It’s no secret that quizbowl vastly increases your knowledge. I still can’t quite capture its essence in a short pitch—it’s not quite Jeopardy! or some test of rote memorization, but more of a celebration of intellectual curiosity packaged as a fun extracurricular. In my four years as a high school quizbowl competitor, I learned so much about literature, history, science, and literally every other academic area imaginable, all while meeting some of my best friends in the community.
As a sophomore in college now, I’ve had some time to reflect on what else I got from my high school quizbowl experience. Besides training my ability to answer questions about the Steinbeck novels I’ve read, my involvement in high school quizbowl also played such an integral role in my personal development. I may have had a somewhat unconventional time playing while also leading a student-driven club, doing outreach in an area with a stubborn local format, and directing tournaments as a sixteen-year-old, but I’m convinced all of these experiences taught me just as much as the thousands of questions I heard. The variety of opportunities I pursued to get involved in quizbowl brought out my confidence as a leader and effective communicator.
When I first became captain of my team as a junior, I took over tasks like organizing practice activities and planning our attendance at nearby tournaments. To do so, I had to build good relationships with not only my dozen teammates, but also tournament directors, coaches, and players at other schools. I frequently posted about upcoming playing and staffing opportunities in my team’s private Facebook group and sent a lot of emails; in fact, I ended up making a separate “quizbowl” folder in my inbox to separate my communications for tournament registrations and discussions with coaches and other local quizbowl figures. Planning practices and staying connected with the community are some common responsibilities for most quizbowl club officers, and speaking from my own personal experience, these tasks inevitably lead to stronger leadership and communication skills.
I directed my first tournament in January 2017 of my junior year. High school tournaments are usually directed by coaches or college students, and while there are always a couple other high school student-directed tournaments around the country, it was still a pretty daunting project for an inexperienced event planner that ended up being incredibly rewarding.
Reaching out to experienced tournament directors and coaches for advice connected me with a network of mentors who supported my growth in the Pennsylvania quizbowl community, while the business of promoting my event on social media, the quizbowl forums, and through incessant emails to nearby schools got me interested in my current major (marketing). Through trial and error, I learned to write more professional-sounding posts, emails, and other documents. Several instances of miscommunication taught me to pay close attention to details and writing for different audiences, and the unpredictable snowy weather made sure I understood the importance of contingency plans. I originally intended for the tournament to raise some funds for our team while giving other schools another chance to compete, but it ended up teaching me just as much through experience as some of business and communications courses I’ve taken in college.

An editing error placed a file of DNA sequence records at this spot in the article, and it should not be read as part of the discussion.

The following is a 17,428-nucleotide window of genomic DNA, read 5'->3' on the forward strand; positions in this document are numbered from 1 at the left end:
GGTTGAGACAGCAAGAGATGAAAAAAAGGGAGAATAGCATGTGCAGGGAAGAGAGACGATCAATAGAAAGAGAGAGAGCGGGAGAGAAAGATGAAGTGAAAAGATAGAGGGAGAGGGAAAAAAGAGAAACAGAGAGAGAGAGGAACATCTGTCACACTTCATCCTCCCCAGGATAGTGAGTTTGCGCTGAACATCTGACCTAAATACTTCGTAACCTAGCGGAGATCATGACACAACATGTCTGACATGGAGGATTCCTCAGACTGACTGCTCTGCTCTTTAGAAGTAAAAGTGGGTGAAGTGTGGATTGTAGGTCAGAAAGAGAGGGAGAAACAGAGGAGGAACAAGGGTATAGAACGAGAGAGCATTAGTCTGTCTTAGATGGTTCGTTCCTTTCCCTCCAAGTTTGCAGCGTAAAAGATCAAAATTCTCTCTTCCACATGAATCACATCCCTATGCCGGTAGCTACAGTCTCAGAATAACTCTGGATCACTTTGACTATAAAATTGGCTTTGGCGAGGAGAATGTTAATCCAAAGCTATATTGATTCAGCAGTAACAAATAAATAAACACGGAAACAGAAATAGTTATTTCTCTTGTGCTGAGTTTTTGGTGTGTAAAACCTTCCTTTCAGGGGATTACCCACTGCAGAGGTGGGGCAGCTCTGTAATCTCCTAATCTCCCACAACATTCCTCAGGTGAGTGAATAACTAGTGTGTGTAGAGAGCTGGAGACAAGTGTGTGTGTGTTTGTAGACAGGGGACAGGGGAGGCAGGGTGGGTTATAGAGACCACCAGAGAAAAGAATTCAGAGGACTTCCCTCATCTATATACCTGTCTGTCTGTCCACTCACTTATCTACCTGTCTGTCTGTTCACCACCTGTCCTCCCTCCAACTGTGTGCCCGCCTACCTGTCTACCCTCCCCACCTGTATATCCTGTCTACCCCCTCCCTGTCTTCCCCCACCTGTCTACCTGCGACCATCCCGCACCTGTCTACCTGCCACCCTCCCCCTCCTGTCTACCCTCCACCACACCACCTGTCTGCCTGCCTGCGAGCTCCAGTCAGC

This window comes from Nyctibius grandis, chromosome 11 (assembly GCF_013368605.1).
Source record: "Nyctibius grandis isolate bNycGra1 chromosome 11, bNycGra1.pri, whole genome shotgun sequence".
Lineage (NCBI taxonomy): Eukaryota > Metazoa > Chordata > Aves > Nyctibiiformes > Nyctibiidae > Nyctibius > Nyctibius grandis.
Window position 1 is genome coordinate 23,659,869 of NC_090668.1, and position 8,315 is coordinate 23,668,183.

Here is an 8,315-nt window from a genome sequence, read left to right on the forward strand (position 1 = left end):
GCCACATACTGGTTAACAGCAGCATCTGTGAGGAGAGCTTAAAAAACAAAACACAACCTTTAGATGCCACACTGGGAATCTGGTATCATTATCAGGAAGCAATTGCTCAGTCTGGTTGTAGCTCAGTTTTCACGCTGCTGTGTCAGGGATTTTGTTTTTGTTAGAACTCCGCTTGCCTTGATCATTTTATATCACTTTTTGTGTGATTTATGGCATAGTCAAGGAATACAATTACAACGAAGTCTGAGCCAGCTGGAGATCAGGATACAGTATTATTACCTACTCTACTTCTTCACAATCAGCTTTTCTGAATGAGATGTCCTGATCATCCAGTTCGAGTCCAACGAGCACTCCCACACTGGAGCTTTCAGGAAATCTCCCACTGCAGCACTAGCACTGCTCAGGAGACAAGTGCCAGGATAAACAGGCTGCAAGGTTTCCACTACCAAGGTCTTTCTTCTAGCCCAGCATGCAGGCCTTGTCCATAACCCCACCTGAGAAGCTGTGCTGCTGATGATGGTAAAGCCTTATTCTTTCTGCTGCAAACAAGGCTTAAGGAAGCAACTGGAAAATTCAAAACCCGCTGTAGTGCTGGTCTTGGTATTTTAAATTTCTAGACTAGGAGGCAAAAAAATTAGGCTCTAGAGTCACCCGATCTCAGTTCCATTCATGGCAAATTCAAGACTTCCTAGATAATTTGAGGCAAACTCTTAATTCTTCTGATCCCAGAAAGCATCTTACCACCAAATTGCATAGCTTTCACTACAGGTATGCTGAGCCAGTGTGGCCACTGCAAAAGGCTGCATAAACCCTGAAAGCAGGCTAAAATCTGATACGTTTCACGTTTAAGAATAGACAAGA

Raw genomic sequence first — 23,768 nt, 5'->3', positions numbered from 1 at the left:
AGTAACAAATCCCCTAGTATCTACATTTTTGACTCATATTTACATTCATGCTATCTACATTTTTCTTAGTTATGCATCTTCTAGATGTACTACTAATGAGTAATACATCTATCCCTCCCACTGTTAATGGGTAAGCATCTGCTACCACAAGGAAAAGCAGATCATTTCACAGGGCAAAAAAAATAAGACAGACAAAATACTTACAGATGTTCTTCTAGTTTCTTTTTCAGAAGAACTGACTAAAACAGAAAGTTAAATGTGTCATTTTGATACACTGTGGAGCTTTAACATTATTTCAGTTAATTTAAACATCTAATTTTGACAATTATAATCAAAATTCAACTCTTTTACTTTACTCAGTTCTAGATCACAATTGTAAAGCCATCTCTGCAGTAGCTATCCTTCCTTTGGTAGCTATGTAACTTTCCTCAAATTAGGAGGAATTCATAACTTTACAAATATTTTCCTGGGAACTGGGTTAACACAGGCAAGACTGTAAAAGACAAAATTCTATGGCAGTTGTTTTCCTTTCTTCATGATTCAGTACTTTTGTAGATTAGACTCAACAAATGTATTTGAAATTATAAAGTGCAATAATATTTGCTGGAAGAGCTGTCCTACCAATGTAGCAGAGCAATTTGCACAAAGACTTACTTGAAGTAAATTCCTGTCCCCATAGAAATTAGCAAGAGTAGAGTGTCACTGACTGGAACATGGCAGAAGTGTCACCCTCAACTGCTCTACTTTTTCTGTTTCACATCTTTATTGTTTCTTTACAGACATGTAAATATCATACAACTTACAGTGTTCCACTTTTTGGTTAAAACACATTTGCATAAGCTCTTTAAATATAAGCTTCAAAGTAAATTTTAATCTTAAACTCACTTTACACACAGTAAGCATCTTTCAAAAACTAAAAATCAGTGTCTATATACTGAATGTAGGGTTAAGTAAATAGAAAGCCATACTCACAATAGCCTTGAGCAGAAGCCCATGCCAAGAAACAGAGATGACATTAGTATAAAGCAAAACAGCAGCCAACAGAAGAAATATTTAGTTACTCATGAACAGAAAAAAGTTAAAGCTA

Why am I sharing all this? That’s a good question. I’ve been out of high school for over a year now, and I recognize that my own experience was unusually privileged in that I had the resources necessary to get my team to more tournaments and the proper circumstances to direct an entire event. I know not every student is going to be the captain of their team, and I’m definitely not advocating for students to suddenly ditch their coaches and irresponsibly undertake the task of hosting a tournament. But as I was sitting in a professional development class this week, I found myself thinking about how many skills I gained from getting involved in quizbowl back in high school. It doesn’t have to be club leadership or tournament directing; playing on a team developed my conflict resolution skills and ability to work with others under pressure. Volunteering to read questions in practice or at a tournament made me feel more confident speaking in front of an audience and being in charge of a room. Even just being at a tournament and chatting with new people between rounds was a form of networking. The list goes on, but I’m certain that we learn so much more from quizbowl beyond the question clues we remember.
As we get further into the new school year, I urge everyone to continue playing, volunteering, connecting with others in the community, and getting involved in whatever way that works for you; hopefully the game teaches you as much as it’s taught me.